The weed of money – The Nation Newspaper

MONEY has a peculiar smell, especially when it is mint fresh. The smell is soothing to the nose. It does not emit the smell that can make you puke when the currency is torn and dirty. New notes are a joy to behold. They do not fill your pocket nor make you feel as if you are carrying a load. But not so old notes which make your pocket heavy.
Money comes from different sources. We earn money from the work we do; we also make money from trading. We equally make money from the disposal of human waste and from the export of commodities in which nations have comparative advantage. The sources are endless. Money making does not come cheap. It comes with a lot of thinking and planning. What some see as sources of money making may not hold an attraction for others.
There was a time we were exporting cocoa, palm kernel, groundnut and other crops from which we derived huge foreign earnings. Sadly, these days, we export crude and import it back as refined product to sell at N145 per litre to consumers. What we make from this venture is only known to the sharks in the oil sector who parlay the gain into their own use, while the nation is bleeding. The country needs foreign earnings badly in these hard times in order to provide schools, hospitals, roads and other amenities to make life better for the people.
Money rules the world and those who have it are lords over others. The developed economies look down on countries like ours because we do not have their kind of resources. These countries have no qualms when it comes to making money. There is nothing  they cannot dabble into for the sake of money. Whether legal or illegal, to them, the venture is good as long as it yields money. With their technological know-how, they can turn virtually anything into money. Some of them have turned what was once considered illegal into a source of making money.
I am talking about weed, or if you like, marijuana or cannabis sativa, which is popularly known as Indian hemp. For ages, Indian hemp has been used in the making of hair pomade and as an ingredient in some foods and drugs. But Indian hemp smoking was frowned at in many countries. Those caught were made to face the law. The situation has changed as these countries have legalised the smoking of weed. The latest country to do so was Canada, which last November, approved Indian hemp for ‘’recreational use’’. Whatever that means!
But because they rule the world, they can get away with anything. The developing economies like to toe their line because we think whatever they do is right. Indian hemp is a banned substance in Nigeria. It is an offence to grow or traffic it. The late maverick musician Fela Anikulapo-Kuti called it vegetable, describing it as a stimulant which energises the system. He was once arrested for being in possession of the substance. The police claimed that he chewed it when they came for him in order to evade arrest.  To prove their case against the Abami Eda, they induced him to defecate.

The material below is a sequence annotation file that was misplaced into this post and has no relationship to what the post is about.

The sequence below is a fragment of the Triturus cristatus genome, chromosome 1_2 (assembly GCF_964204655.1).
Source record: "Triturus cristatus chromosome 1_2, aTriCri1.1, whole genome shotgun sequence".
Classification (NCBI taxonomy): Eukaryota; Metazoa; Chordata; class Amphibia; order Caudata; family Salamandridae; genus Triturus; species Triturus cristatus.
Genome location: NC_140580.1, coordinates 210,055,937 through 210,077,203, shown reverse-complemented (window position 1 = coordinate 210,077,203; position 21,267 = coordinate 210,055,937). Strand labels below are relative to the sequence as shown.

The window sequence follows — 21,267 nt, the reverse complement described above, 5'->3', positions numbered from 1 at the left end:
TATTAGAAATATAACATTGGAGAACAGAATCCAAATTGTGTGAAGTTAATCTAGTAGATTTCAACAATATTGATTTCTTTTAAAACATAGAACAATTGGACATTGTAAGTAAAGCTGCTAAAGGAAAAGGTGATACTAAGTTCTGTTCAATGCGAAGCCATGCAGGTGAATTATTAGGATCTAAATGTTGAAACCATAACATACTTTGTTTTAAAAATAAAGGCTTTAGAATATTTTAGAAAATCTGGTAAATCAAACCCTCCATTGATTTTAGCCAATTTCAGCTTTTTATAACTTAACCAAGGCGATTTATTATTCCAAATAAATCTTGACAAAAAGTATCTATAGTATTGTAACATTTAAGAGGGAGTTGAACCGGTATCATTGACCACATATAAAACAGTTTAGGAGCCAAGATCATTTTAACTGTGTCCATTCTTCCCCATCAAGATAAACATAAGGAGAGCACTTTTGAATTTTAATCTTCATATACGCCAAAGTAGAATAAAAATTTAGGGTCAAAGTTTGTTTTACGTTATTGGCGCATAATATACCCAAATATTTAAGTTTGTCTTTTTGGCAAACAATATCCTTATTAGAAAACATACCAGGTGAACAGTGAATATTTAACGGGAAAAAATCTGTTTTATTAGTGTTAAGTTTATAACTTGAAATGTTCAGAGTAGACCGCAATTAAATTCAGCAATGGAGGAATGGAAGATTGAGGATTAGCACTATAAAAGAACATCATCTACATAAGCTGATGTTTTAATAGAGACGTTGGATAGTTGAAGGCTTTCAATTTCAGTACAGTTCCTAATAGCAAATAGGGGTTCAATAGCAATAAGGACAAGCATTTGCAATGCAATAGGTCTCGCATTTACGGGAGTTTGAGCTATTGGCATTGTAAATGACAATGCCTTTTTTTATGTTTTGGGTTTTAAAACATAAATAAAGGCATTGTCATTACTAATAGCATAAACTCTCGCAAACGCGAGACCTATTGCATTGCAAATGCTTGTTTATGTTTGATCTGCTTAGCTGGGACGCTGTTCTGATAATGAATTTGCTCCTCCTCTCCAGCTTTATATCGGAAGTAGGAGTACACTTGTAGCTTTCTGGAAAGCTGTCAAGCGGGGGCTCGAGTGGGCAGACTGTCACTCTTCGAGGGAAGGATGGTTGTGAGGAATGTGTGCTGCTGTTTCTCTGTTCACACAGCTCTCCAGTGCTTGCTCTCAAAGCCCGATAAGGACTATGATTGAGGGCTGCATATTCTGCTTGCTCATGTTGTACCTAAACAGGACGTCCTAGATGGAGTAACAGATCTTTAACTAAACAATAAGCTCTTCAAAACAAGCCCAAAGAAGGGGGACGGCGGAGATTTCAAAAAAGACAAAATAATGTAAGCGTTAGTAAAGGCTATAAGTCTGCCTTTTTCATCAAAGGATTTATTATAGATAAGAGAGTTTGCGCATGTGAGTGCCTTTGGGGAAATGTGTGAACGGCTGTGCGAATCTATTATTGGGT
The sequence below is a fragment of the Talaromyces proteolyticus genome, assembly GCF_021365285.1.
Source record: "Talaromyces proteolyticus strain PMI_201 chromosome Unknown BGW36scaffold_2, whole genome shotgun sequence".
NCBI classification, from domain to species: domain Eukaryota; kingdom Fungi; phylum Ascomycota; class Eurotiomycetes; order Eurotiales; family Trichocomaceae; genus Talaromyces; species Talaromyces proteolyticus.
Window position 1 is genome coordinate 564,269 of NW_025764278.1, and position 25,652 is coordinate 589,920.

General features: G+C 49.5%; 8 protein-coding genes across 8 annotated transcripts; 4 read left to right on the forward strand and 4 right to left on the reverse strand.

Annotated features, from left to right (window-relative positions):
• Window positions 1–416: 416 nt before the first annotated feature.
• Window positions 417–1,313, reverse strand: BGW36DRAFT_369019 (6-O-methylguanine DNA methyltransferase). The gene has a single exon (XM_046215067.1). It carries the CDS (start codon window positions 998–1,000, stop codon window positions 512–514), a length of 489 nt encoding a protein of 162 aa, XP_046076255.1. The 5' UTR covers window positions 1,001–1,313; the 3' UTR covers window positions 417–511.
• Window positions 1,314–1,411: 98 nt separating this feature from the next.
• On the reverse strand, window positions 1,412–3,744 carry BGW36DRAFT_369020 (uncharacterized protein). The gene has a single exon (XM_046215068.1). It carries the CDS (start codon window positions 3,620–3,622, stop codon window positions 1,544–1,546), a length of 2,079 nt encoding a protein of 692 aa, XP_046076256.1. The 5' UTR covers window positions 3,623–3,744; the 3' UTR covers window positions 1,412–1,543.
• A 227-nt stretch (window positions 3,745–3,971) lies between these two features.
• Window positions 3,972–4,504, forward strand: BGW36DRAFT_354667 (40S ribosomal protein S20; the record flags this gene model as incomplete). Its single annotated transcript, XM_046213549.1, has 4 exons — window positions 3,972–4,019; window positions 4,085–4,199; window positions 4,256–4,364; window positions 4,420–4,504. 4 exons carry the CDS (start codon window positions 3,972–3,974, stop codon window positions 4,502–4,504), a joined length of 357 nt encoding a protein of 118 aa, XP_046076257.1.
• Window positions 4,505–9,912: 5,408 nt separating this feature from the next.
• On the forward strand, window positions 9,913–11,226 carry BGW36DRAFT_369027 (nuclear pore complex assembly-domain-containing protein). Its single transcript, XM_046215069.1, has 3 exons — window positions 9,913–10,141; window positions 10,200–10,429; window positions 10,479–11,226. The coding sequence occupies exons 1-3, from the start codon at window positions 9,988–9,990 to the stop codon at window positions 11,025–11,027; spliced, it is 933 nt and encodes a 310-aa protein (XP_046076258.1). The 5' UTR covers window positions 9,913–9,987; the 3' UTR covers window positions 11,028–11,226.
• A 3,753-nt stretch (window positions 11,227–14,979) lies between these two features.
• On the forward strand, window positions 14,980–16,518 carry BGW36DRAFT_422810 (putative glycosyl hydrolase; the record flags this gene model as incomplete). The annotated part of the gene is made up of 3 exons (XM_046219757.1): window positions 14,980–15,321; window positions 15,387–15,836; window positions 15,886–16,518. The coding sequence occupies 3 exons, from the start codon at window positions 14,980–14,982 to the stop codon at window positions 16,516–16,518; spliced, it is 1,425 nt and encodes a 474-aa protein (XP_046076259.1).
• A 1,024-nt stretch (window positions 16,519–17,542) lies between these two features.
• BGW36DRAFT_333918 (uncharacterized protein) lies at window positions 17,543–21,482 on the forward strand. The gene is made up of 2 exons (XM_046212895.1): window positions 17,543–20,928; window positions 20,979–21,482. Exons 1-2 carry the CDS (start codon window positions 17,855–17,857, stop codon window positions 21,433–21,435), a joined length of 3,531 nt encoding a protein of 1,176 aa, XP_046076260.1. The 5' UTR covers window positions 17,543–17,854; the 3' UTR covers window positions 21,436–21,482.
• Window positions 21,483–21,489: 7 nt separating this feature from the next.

Fela defecated and defecated, yet the police could not trace the weed in his faeces. This led Fela to sing Expensive Shit. A lot of water has passed under the bridge since then. The National Drug Law Enforcement Agency (NDLEA) hangs around every nook and cranny of the country, including the sea and airports and borders looking for those carrying Indian hemp and other hard drugs. Soon, very soon, it may no longer be an offence to be in possession of Indian hemp, courtesy of NDLEA and the  Ondo State government, which are collaborating to make the weed a foreign earner. The love of money can lead man to do anything indeed. Apparently taking a cue from what is happening in some parts of the world, Ondo State Governor Rotimi Akeredolu and NDLEA boss Muhammad Abdullah are pushing for converting Indian hemp into a  foreign earner to boost the economy. In these days of diversifying the economy, their proposal sounds like music in the ear. At a meeting in Thailand to learn how to turn Indian hemp into a money-spinner, they made a case for Nigeria’s adoption of the substance to its benefit.
“We all know that Ondo State is the hot bed of cannabis cultivation in Nigeria. We know how to grow it and it thrives well in the Sunshine State. With an estimated value of $145 billion in 2025, we will be shortchanging ourselves if we failed to tap into the Legal Marijuana Market. Our focus now is medical marijuana cultivation in controlled plantations under the full supervision of the NDLEA. I strongly implore the Federal Government to take this seriously as it is a thriving industry that will create thousands of jobs for our youths and spur economic diversification’’, said Akeredolu.
Abdullah noted : ‘’We are here to study how cannabis can be of more advantage to Ondo State and Nigeria at large just the way the Thailand government has done. The current trend in the world is to look into the advantages of cannabis in the making of foods and drugs’’. If the developed economies had not taken the lead, would we be thinking along this line? I do not think so. We would have thought twice before going this way because we do not know how they will feel about our move.
Do we have what it takes to check the abuse of the system when Ondo starts the production of legal marijuana for the food and drug industry? I am sorry to say this :  we are good at copying the developed economies, but we lack the capacity in addressing the problems that may arise therefrom. This may be a good move because it is going to bring in money. And money made from human waste disposal, according to a Yoruba adage, does not smell. So, the money made from the planned Indian hemp export will not reek of the weed. Lobatan.  But we need to think the proposal through so that it does not become an albatross at the end of the day.

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